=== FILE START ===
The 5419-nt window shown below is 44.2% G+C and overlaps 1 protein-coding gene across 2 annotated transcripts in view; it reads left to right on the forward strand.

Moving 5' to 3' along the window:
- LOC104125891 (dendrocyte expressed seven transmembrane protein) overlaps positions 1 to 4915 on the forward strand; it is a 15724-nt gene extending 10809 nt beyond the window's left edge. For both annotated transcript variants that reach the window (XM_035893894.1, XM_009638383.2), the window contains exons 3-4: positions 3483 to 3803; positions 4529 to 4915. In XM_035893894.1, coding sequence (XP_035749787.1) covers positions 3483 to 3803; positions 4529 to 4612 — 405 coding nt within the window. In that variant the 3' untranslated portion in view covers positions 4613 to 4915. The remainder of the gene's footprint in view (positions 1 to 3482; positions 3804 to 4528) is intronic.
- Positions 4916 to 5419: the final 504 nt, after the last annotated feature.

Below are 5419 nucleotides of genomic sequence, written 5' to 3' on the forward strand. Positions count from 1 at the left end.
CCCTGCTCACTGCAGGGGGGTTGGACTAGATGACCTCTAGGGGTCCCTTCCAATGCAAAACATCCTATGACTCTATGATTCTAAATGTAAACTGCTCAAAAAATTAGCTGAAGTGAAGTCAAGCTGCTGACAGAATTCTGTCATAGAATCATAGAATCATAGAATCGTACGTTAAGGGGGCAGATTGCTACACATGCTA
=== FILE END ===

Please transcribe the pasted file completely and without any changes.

The 5419-nt window shown below is 44.2% G+C and overlaps 1 protein-coding gene across 2 annotated transcripts in view; it reads left to right on the forward strand.

Moving 5' to 3' along the window:
- LOC104125891 (dendrocyte expressed seven transmembrane protein) overlaps positions 1 to 4915 on the forward strand; it is a 15724-nt gene extending 10809 nt beyond the window's left edge. For both annotated transcript variants that reach the window (XM_035893894.1, XM_009638383.2), the window contains exons 3-4: positions 3483 to 3803; positions 4529 to 4915. In XM_035893894.1, coding sequence (XP_035749787.1) covers positions 3483 to 3803; positions 4529 to 4612 — 405 coding nt within the window. In that variant the 3' untranslated portion in view covers positions 4613 to 4915. The remainder of the gene's footprint in view (positions 1 to 3482; positions 3804 to 4528) is intronic.
- Positions 4916 to 5419: the final 504 nt, after the last annotated feature.

Below are 5419 nucleotides of genomic sequence, written 5' to 3' on the forward strand. Positions count from 1 at the left end.
CCCTGCTCACTGCAGGGGGGTTGGACTAGATGACCTCTAGGGGTCCCTTCCAATGCAAAACATCCTATGACTCTATGATTCTAAATGTAAACTGCTCAAAAAATTAGCTGAAGTGAAGTCAAGCTGCTGACAGAATTCTGTCATAGAATCATAGAATCATAGAATCGTACGTTAAGGGGGCAGATTGCTACACATGCTA